Ok... so the brain zapping is part of the expected procedure. Try not
Date: July 1, 2006
I was sorry to hear that your news was not as great as we had all hoped. I also apologize because I had the intention on writing often just for the sake of getting your mind off your treatment and encouraging you, but I have gotten side-tracked. Anyway, I will quickly respond to yesterday’s email, and still save the one about your trip to Florida for another time soon.
First, since you are interested in motorcycles, I wish you could see how they ride motorcycles here in the RP [Philippines]. There are no (as in absolutely none) rules for motorcycles, so they may drive anywhere, including sidewalks or weave between cars whether stopped at lights or moving. At a red light, they collect by the dozens in front of the line of cars and take off before the light actually turns green. I hate it when I am about to open my car door in a place where no motorcycle SHOULD be, but there he is and I nearly cause him to run into the car door. Then he gives me the crazy lady look. (I am trying to reform my bad habit of opening the door in a parking place and not checking if a motorcycle is trying to drive between my car and the next oneJ) IF the driver is wearing a helmet, it could just as easily be a child’s toy helmet, and usually it is decorated with odds and ends such as nylon ties or even screws, which I believe makes the helmet as dangerous not wearing one. Actually the motorcycles run as a taxi, a bus, or a car pool in the States would. They charge the equivalent of 30 cents for about 5 kilometers. The passengers (I have seen a total of seven people at a time) crowd on in back or in front of the driver, straddling or side-saddle, and off they go weaving through traffic with no passenger helmets in sight. I have seen a father drive holding a toddler and the wife sitting behind holding an infant. One rainy day I saw a motorcycle driver with a large trash bag over him with a hole cut out for his head. Sticking out from under the bag were three little pairs of sneakers—three kids were under the bag! I have also seen pigs, lots of roosters (on their way to the cock-fight), lots of 25 kilo bags of rice, and construction equipment being carried on motorcycles.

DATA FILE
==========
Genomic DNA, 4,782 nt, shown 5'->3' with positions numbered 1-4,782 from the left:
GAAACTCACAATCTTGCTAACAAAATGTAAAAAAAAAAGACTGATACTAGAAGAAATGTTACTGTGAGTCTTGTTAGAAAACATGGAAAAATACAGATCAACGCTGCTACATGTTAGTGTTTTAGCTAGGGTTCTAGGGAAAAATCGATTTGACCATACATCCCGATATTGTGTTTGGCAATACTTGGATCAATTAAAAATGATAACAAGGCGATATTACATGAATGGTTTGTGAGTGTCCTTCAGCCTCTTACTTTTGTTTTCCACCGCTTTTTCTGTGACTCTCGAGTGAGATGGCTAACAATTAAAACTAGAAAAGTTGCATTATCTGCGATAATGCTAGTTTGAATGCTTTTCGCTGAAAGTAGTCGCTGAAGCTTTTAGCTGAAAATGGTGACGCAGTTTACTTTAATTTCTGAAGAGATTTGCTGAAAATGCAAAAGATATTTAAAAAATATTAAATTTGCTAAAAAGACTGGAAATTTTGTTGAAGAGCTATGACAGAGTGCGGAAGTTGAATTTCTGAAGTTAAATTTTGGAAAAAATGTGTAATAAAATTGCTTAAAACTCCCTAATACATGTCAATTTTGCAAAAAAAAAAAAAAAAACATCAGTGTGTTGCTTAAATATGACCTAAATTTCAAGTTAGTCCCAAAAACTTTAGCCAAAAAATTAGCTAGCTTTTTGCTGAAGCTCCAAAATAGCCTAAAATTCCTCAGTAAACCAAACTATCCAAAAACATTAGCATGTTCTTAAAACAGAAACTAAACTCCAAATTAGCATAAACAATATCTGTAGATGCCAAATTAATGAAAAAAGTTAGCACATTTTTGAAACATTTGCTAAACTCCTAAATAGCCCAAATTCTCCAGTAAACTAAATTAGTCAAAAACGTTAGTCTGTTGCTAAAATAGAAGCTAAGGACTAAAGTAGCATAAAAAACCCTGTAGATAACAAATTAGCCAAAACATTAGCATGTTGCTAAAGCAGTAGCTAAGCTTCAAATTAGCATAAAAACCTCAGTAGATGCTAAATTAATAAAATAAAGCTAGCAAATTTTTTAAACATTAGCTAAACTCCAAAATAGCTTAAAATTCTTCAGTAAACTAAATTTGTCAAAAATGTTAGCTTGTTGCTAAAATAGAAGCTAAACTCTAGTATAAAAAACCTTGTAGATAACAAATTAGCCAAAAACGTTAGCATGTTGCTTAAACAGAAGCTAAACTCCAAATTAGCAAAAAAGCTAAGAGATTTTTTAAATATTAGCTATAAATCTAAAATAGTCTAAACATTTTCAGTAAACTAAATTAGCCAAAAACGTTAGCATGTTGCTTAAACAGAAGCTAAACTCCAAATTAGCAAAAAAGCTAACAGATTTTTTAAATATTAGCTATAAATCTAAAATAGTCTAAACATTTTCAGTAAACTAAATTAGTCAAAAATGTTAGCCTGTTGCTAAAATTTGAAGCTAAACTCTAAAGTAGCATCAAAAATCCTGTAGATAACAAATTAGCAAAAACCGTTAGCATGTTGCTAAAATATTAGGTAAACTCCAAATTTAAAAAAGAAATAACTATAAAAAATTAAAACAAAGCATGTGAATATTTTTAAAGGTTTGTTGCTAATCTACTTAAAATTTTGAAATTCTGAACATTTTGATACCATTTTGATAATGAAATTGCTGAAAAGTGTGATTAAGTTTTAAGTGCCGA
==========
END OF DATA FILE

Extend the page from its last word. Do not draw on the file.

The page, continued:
Our youngest child, Ellie, is here with us for June and most of July when she will return to boarding school in Manila. I have been trying to keep her busy, which has kept me busy because there is not a lot a pretty blonde teenage girl can do here safely by herself. We joined the gym and have been working out most days for an hour or two. It was not my first choice of things to do, but Ellie is determined to lose a few pounds to improve her ballet. The real benefit has been that I was fairly addicted to ibuprofen (which is not easy to get here), taking one or two a day for headaches and neck pain caused by the ridiculous driving conditions here. All the exercising has strengthened my neck muscles so that I have taken two ibuprofen tablets the whole month of June. I am thrilled.
I will try to get a good picture of a motorcycle here. By the way, they are called a “motor” (roll the r), a habel-habel (for a row of people sitting front to back), or a “hunda” (Honda).
All for now,
Date: July 4, 2006
I am so sorry to hear about the changes in your treatment. As you know, you are always in our thoughts and prayers.
Glad to hear you are riding again. That always helps when one is on the depression mood. We all have been there from time to time when things get rough.
As to Hawaii, our son Erick will be stationed there in Sept. for about several months. I wonder where he will be in relationship to your land.
Sorry, I have not written lately as I was in NC riding the new Harley. We had fun.
Keep looking on the positive side.
From: Tim R
Date: July 5, 2006
Chin up lad! Unfortunately none of us have complete control over our situations and lives, all we can do is go along for the ride and try and make the best out of the situations that confront us.
I am glad to hear you got your bike going again and are back in the wind, just watch out for the boneheads in the cages with the cell phone attached to the side of their head and brains up their butts!!
I hope all goes well for your planned move to Hawaii, it truly is beautiful over there (well most places anyhow). When we got married my wife and I spent 8 days on Kauai and loved it.
Take care and keep looking forward toward your move to Hawaii, sometimes hope is the best medicine.
From: Art E
Date: July 6-2006
Good morning Tom,
Date: July 23, 2006
I just got off the phone with Jane.